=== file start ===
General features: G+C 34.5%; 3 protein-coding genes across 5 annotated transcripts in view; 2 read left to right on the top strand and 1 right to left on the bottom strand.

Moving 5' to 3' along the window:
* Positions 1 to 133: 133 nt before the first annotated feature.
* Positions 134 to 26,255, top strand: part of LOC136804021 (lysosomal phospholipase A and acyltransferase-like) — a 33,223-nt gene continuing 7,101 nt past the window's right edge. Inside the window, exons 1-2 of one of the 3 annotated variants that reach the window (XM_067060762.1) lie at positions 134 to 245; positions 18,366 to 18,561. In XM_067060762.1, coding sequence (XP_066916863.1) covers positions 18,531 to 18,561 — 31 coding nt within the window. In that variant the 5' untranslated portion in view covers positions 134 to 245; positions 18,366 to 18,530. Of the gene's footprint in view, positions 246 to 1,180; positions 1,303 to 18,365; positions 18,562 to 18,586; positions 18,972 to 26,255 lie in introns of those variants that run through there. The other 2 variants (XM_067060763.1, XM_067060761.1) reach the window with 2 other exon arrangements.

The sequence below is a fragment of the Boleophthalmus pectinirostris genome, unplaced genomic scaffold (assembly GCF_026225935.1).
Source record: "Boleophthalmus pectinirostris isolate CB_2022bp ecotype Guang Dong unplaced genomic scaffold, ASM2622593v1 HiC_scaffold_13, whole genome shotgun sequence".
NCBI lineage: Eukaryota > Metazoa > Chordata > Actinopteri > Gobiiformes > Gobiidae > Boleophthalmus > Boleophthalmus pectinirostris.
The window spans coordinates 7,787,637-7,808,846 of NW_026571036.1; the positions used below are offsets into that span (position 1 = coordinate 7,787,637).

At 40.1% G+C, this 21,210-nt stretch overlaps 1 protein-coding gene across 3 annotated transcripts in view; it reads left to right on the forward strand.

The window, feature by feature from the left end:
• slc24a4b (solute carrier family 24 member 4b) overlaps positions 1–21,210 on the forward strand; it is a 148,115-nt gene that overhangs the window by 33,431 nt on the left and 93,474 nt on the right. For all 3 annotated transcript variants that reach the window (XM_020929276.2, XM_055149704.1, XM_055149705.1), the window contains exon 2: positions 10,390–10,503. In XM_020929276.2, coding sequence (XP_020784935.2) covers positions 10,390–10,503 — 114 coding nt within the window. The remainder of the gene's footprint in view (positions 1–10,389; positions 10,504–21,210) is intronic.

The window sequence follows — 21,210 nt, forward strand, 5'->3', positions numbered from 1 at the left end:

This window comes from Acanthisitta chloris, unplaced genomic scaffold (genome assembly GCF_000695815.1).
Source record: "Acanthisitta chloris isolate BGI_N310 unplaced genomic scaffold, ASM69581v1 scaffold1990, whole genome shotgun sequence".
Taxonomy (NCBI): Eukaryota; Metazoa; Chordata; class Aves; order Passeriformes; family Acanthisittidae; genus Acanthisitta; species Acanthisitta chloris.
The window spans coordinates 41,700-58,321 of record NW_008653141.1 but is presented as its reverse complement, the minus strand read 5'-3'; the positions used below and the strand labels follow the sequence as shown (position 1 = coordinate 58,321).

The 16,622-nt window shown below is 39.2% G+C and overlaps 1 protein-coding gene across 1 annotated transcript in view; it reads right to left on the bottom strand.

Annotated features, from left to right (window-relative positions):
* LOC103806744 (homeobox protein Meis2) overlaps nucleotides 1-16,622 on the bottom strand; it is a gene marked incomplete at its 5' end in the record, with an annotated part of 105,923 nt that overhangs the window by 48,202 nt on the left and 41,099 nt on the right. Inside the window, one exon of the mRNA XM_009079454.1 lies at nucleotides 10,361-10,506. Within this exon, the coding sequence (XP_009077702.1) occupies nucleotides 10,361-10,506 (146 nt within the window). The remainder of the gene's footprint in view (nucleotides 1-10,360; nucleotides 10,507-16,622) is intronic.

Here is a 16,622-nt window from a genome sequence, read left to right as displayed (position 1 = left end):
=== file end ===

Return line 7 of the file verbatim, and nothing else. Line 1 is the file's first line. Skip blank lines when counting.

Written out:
NCBI lineage: Eukaryota > Metazoa > Chordata > Actinopteri > Gobiiformes > Gobiidae > Boleophthalmus > Boleophthalmus pectinirostris.